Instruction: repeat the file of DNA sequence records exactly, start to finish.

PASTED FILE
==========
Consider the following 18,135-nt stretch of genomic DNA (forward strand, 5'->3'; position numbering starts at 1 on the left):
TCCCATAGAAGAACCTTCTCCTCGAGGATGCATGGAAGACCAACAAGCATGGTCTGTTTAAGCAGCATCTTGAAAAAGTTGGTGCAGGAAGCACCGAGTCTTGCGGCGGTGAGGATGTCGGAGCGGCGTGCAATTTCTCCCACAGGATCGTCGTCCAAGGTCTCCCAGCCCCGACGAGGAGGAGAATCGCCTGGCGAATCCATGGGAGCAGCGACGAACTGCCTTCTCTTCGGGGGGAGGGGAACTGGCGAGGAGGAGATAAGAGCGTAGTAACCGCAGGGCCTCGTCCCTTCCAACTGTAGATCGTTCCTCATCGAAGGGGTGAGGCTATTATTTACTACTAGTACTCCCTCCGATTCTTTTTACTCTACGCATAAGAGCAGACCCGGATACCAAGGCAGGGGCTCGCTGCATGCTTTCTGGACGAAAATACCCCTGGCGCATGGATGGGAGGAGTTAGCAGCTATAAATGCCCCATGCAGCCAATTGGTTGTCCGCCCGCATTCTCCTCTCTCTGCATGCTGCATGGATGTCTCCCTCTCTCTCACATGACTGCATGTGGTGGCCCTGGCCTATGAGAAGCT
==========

Consider the following 18,135-nt stretch of genomic DNA (forward strand, 5'->3'; position numbering starts at 1 on the left):
TCCCATAGAAGAACCTTCTCCTCGAGGATGCATGGAAGACCAACAAGCATGGTCTGTTTAAGCAGCATCTTGAAAAAGTTGGTGCAGGAAGCACCGAGTCTTGCGGCGGTGAGGATGTCGGAGCGGCGTGCAATTTCTCCCACAGGATCGTCGTCCAAGGTCTCCCAGCCCCGACGAGGAGGAGAATCGCCTGGCGAATCCATGGGAGCAGCGACGAACTGCCTTCTCTTCGGGGGGAGGGGAACTGGCGAGGAGGAGATAAGAGCGTAGTAACCGCAGGGCCTCGTCCCTTCCAACTGTAGATCGTTCCTCATCGAAGGGGTGAGGCTATTATTTACTACTAGTACTCCCTCCGATTCTTTTTACTCTACGCATAAGAGCAGACCCGGATACCAAGGCAGGGGCTCGCTGCATGCTTTCTGGACGAAAATACCCCTGGCGCATGGATGGGAGGAGTTAGCAGCTATAAATGCCCCATGCAGCCAATTGGTTGTCCGCCCGCATTCTCCTCTCTCTGCATGCTGCATGGATGTCTCCCTCTCTCTCACATGACTGCATGTGGTGGCCCTGGCCTATGAGAAGCT